As shown in FIG. 2 the computer system 200 may include one or more applications (201, 202, 203) for execution on computer 200. Execution may be carried out using Common Language Runtime (CLR) module 210, where Code Access Security (CAS 211) may be employed to make security decisions during execution. The dynamic security optimizer module 213 may be used to transform security demands into assertions during runtime, if they are judged safe to promote. Secure recourses (221, 223, 225) stored at computer 200 may include code libraries, assemblies, and/or other resources. Metadata associated with the resources can include declarative security information for accessing other resources. Declarative security information may include static attributes kept in the assembly metadata, which identifies security information that can be used in the optimization process.

The present invention allows ECMA-335 VM supporting Code Access Security (CAS) to dynamically optimize some of the declarative security demands by turning them into assertions. Depending on the call stack depth (e.g., number of frames in a call stack) and the usage (e.g. iterations and recursion) this optimization can yield a performance increase while still ensuring the same level of security as the original implementation.

Application code (201, 202, 203) on a computer may originate from various sources that are either: secure, un-secure, or semi-secure. Application code may be downloaded to a computer via the network connection with the application source 230. Other sources may be included (e.g., hard disk, CD, drive storage).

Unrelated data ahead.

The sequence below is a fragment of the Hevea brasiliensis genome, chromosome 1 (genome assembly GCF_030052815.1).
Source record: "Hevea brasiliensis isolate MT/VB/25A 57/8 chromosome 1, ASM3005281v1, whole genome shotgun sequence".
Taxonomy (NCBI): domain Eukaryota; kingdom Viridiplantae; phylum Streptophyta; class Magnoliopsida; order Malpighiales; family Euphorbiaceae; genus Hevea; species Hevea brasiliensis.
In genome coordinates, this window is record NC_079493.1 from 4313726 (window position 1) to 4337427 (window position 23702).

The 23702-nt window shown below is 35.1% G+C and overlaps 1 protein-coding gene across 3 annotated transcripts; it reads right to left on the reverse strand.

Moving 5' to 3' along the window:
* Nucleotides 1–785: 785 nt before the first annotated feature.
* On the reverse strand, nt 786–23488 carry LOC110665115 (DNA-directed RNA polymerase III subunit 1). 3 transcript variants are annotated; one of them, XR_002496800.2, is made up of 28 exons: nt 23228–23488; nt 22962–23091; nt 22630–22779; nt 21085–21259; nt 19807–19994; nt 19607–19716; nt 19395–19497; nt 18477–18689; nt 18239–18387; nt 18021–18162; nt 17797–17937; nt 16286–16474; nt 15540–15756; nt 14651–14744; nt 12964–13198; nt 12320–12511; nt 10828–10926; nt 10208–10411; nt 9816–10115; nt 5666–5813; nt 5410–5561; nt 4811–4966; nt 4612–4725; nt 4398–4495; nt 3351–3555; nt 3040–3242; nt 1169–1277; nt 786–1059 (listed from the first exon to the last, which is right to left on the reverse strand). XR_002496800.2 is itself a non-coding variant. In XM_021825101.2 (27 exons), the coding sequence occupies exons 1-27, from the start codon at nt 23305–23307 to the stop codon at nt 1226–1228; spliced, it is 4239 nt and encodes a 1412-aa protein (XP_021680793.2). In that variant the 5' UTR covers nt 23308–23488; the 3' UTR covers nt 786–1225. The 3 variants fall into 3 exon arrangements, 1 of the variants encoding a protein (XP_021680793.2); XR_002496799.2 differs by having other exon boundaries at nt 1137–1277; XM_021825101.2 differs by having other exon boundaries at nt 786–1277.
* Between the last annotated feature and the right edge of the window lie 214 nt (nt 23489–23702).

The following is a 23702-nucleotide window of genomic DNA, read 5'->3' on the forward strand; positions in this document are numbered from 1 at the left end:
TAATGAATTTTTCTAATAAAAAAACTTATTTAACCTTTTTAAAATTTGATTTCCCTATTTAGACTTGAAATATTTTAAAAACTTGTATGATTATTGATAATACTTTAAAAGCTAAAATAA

Application runtime may be initiated by remote or local user of the computer 200 or automatically initiated locally or from a remote location without user intervention. CLR module 210 can be used during execution of an application. During runtime, code may have the potential to perform many functions as programmed. These functions may include calling code from various secure resources (221, 223, 225). The shared resources may be programmed with permission attributes using declarative security within the metadata of the resource. The declarative security attributes may be read (e.g., by the CLR module 210) during runtime access to resources. The attributes may define the minimal permissions needed by code calling the resource during runtime. The demand for permissions may be dynamically evaluated based on the various factors including, characteristics of the code (e.g., origin, name, location, size, etc) and/or the call stack.

FIG. 3 is a visual representation of some of the decisions made during runtime. By way of example, a resource, exemplified as Assembly A, may execute a function (Method A) which calls a function (Method B) of another resource (Assembly B) and the called function (Method B) may call another function (Method C) of another resource (Assembly C), and so on.

During runtime a resource may demand a specified permission (Permission1) from the calling code. For example, with respect to FIG. 3, Assembly C may demand that the method calling it, Method B of Assembly B (including its callers, Method A of Assembly A) have the specified permission. To prevent unsecured access from an indirect source (e.g., Assembly A), each of the methods and assembly transitions up to the “bottom of the stack” (Assembly A) are verified for the same permission (Permission1). Any calls into Method C will provoke a stack walk to verify the requested permission(s) are allowed for each caller.